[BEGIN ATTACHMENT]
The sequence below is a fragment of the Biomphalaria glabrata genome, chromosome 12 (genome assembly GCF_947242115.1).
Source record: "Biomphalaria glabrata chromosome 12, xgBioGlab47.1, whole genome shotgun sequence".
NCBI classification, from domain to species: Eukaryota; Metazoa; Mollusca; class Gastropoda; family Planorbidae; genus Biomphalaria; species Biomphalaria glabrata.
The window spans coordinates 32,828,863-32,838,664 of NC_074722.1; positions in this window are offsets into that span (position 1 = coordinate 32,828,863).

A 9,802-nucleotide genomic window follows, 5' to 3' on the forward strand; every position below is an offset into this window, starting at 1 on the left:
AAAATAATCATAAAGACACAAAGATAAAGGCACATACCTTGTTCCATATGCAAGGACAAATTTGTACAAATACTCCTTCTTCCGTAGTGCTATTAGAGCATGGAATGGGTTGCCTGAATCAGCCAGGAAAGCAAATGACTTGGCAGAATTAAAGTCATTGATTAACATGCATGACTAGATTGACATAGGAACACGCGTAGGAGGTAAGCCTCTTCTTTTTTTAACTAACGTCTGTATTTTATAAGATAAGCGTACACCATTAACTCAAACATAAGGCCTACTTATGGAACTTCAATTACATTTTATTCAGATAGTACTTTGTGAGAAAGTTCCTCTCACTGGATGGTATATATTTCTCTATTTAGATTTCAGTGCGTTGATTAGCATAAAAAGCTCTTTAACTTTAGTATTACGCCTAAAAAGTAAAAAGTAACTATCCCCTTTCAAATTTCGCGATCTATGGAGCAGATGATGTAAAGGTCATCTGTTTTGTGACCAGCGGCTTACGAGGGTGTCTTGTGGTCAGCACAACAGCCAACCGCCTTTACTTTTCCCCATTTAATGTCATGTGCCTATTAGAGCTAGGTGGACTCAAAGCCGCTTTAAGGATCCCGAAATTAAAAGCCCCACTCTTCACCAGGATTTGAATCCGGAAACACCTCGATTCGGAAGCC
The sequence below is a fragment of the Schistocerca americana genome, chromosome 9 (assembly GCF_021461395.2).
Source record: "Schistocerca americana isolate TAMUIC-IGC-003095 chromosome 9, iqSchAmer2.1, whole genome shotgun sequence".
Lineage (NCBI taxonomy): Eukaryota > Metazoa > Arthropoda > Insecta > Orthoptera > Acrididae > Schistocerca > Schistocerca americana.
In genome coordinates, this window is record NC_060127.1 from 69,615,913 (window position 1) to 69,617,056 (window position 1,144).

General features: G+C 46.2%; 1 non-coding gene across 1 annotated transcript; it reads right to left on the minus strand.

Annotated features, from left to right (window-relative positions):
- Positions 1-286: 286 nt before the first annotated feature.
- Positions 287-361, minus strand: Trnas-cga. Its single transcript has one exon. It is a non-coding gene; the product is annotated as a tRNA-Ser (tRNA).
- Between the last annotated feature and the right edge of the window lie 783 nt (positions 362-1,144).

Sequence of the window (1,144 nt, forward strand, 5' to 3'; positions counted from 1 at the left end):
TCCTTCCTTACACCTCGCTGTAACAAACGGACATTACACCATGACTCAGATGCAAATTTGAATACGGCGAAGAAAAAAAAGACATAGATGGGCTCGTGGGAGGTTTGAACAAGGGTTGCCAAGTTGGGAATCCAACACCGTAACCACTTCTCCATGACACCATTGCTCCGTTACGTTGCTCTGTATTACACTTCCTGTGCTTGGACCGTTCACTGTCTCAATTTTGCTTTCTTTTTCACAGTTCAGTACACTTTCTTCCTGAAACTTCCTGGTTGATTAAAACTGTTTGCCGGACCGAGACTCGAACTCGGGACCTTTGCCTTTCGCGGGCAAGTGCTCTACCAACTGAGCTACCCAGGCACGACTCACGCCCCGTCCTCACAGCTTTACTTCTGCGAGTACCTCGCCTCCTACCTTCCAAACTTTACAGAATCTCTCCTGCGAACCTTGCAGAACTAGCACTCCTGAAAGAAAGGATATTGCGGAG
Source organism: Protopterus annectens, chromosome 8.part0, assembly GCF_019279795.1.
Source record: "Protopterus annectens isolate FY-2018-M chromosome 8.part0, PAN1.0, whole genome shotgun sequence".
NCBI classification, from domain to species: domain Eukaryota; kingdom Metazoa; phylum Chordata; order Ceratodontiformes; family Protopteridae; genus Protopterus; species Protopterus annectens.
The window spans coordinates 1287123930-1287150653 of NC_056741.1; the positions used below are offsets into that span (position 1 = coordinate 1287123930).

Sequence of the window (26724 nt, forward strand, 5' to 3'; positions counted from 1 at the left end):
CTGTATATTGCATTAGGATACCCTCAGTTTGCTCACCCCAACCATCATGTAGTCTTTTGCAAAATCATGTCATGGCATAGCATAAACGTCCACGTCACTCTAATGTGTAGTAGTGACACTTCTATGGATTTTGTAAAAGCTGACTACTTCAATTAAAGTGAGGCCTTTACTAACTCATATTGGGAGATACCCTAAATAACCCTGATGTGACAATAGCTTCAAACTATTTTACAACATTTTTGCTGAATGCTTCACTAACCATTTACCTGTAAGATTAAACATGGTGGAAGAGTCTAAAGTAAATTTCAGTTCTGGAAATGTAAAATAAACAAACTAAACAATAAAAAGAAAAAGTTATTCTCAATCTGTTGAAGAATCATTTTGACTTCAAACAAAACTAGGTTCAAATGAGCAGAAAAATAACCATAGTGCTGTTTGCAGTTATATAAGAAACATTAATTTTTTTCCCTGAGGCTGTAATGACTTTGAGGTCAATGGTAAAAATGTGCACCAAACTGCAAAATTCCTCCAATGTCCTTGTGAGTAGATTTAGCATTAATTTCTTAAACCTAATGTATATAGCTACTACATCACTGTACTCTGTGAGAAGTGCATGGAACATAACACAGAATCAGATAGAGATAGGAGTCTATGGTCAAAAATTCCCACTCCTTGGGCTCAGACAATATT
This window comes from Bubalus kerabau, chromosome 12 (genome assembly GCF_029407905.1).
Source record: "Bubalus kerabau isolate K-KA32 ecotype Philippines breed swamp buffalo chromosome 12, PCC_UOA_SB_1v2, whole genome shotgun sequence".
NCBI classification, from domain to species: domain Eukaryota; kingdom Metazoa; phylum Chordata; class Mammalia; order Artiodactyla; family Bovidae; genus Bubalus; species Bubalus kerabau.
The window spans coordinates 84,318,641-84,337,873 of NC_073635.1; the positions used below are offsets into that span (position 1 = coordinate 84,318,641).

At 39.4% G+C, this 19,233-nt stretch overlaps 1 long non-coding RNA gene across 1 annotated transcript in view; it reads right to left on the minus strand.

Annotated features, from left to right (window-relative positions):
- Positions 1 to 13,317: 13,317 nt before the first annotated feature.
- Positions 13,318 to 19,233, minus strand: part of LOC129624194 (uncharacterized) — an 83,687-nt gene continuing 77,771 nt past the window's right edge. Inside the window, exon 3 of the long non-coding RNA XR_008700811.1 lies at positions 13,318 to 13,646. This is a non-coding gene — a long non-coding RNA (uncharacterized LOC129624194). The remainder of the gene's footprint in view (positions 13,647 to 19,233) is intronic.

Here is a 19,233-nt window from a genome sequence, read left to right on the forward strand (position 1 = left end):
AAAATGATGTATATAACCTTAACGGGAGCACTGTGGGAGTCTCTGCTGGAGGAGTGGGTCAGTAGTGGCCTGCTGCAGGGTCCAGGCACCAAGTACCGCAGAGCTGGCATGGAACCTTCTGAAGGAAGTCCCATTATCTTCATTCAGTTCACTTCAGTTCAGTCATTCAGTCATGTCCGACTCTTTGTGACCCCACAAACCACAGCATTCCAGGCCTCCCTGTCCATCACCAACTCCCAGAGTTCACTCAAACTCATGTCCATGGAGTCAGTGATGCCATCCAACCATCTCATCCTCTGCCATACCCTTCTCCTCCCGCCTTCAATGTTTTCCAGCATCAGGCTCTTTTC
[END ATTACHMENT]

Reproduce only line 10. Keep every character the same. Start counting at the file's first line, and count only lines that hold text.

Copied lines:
In genome coordinates, this window is record NC_060127.1 from 69,615,913 (window position 1) to 69,617,056 (window position 1,144).